A few days ago, I overheard a radio discussion with Adrian Crook about his recent interactions with MCFD. I was attracted to his dilemma because, unlike many who have been the subject of oversite (or intrusion) by the Ministry of Children and Family Development, he seemed gracious enough to opine on the necessary work often performed by the Ministry.
His position, however, was that, in his case, MCFD overreached.
What was the concern?
Apparently, it was an anonymous report that four of his five children were riding the bus without appropriate supervision.
I won’t bother to describe the full situation as he more than adequately covers that and a host of related issues in his blog, https://5kids1condo.com/ For example, there is inconsistency across Canada on the age with which children are free to be unsupervised. Children mature at different rates of course and this fact alone has caused our host of Governments to wander around in confusion. Crook explores that imbalance in how Canada thinks about its children. He is a fine researcher and a very strong writer.
Here is another e-take on the situation Adrian Crook and his children faced. http://nationalpost.com/opinion/adrian-crook-the-government-came-after-me-because-i-let-my-kids-ride-the-bus-alone
Unless there is some other issue within the lives of Adrian Crook and his kids that I know nothing about (as it should be, of course, but in this situation, nothing untoward immediately jumps out at me), I find the process of examination, of scrutiny that his family came under by Child Welfare authorities somewhat disconcerting.
As a Retired Child Protection Worker, I try not to second guess those currently doing the work. There are always factors outsiders, even those who are intimately involved, are blissfully unaware of. Nevertheless, as an exercise, I have tried to imagine what I would have done if I had received the complaint that four children were riding a public conveyance…to whit, a bus…without the benefit of responsible supervision.
Step 1: I would have checked our records to see if this was a first complaint.
Step 2: Assuming this was a new complaint, that there was no previous child protection history, and that there were no other factors given, I most likely would have initially done a Community Check. This might involve contacting responsible adults who might know the family. For example, the School, the Family Doctor, or Public Health nurse. (I should add here that I may not have been given much information by the complainant. For example, was it a stranger calling? If it was, did they have names, ages, and such? If they were a stranger, how would they know names.) My guess here is that the caller had some identifying information and thus was an acquaintance.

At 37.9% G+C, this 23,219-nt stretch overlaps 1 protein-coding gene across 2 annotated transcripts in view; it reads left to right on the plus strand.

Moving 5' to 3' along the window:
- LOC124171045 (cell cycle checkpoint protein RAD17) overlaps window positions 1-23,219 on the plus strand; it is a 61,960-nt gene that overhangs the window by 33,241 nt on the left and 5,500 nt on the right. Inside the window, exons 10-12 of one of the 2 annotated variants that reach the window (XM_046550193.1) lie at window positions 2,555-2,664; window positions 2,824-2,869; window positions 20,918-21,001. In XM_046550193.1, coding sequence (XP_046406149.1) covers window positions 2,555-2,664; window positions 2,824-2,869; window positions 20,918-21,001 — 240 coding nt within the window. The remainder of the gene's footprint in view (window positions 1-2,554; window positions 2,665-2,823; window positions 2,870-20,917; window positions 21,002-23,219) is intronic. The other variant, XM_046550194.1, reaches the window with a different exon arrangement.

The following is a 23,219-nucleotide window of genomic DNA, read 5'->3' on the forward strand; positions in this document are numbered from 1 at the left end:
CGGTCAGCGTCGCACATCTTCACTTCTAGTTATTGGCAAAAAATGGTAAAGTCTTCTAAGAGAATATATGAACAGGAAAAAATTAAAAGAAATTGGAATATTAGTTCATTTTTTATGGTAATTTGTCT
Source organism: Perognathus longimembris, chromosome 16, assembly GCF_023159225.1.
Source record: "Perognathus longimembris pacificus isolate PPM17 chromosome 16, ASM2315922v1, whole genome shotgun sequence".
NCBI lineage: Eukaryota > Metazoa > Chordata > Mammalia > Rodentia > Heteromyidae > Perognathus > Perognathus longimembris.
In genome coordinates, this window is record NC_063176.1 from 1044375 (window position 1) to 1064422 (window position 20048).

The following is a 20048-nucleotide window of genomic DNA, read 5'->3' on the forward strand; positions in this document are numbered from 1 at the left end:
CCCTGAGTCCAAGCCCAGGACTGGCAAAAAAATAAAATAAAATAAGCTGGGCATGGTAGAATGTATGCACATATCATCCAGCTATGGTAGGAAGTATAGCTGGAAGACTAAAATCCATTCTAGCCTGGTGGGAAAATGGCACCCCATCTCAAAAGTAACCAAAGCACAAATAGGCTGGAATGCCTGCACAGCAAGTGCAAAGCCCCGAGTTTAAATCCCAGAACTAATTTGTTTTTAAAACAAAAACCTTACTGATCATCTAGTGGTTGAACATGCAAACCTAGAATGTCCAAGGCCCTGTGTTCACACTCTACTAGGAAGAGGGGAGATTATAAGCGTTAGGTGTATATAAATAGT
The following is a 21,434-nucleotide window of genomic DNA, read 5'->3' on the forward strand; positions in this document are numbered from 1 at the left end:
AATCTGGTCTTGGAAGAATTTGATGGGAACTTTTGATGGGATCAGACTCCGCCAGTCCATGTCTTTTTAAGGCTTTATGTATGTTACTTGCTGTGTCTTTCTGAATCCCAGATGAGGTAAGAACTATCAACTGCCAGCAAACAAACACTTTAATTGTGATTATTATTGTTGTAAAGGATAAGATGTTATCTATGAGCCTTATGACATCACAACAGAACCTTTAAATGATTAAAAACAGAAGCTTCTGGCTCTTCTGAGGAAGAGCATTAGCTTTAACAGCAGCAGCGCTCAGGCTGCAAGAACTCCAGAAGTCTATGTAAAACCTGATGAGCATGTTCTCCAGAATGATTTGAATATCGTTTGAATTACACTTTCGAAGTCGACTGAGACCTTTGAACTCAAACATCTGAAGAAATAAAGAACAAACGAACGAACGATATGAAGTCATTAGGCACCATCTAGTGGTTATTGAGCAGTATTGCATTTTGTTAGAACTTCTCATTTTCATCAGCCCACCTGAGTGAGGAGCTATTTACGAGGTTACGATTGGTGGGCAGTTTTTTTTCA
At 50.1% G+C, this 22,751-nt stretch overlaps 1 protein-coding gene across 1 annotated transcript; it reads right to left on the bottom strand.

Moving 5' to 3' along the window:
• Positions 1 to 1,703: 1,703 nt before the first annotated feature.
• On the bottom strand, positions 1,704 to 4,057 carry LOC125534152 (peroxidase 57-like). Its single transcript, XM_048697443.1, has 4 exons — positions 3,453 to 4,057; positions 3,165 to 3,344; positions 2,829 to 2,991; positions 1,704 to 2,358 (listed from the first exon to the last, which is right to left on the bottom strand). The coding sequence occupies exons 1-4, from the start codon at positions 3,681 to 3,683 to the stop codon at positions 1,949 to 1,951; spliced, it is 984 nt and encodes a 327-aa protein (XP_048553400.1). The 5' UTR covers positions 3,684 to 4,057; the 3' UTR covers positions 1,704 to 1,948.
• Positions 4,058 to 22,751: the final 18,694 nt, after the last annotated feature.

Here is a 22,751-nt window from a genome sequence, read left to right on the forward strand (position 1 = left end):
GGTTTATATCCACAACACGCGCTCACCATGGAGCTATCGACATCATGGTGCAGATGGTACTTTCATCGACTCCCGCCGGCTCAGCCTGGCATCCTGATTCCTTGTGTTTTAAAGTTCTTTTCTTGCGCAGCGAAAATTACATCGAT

Step 3: In the scheme of things child welfare, a gaggle of children of various ages riding a bus to and from school is not an earth shattering concern. (Here I need to speculate that as Adrian Crook lives in downtown Vancouver and his ex-wife lives elsewhere and as the children apparently split their time between their respective parents, that the bus ride of 40 or so minutes takes them to the school they attend near their mother.)
Step 4: Not really a step four; initially just a caveat. Throughout an assessment, risk is always being measured. The tools available these days are undoubtedly more sophisticated than in my day. For my purposes here, I have few tools available. So…the real Step 4. At this point, I would undoubtedly run the situation by a supervisor. If we had names and if we had spoken to the school and if the school had expressed almost any concern about the well-being of the children, the most likely course of action would be for me to interview them. In many case, especially if there were relatively significant concerns, for example, abuse or more serious neglect concerns, I would conduct the interviews at the school (if they were still there and not gone home.) If there were no concerns expressed, nothing else percolating, festering, my probable course would be to call the father (or mother) and arrange a home visit. Quite likely, I would want to talk with the children individually in their own home. Ideally that would be with no parent sitting in (always the preferred course of action.) Occasionally, rarely, depending on the concern, I might waive that request if there were reasonable objections. The bottom line in any child protection investigation is to garner the unvarnished view of the children.
I would like to say that I simply do not understand the decision by MCFD to insist that Adrian Crook accompany the children on the bus. His explanation that he spent two years training his children to feel strong and independent on the bus makes eminent sense to me. Truth is though, I do understand how difficult it must be to permit an unusual or slightly akilter act of parenting (dictated by necessity, I believe.) The reality is that parents part, kids share their lives, school becomes complicated if the parents live inconveniently far from each other. And systems are not kind to those who make what some might call a risky decision. There is always risk. Kids in care in my time were not necessarily allowed to attend activities that might…might, mind you…result in injury. Skydiving, for example. I do admit it would not have been my cup of tea but, to the best of my recollection, no youth in my care ever expressed an interest.
No matter what I think, Adrian Crook has wisely succumbed to MCFD’s cautionary request. Whether the new Minister, Katrine Conroy, will bring a more reasoned approach to the Ministry is anybody’s guess. Change comes slow and never easily in the child welfare system.
Or the Hollies…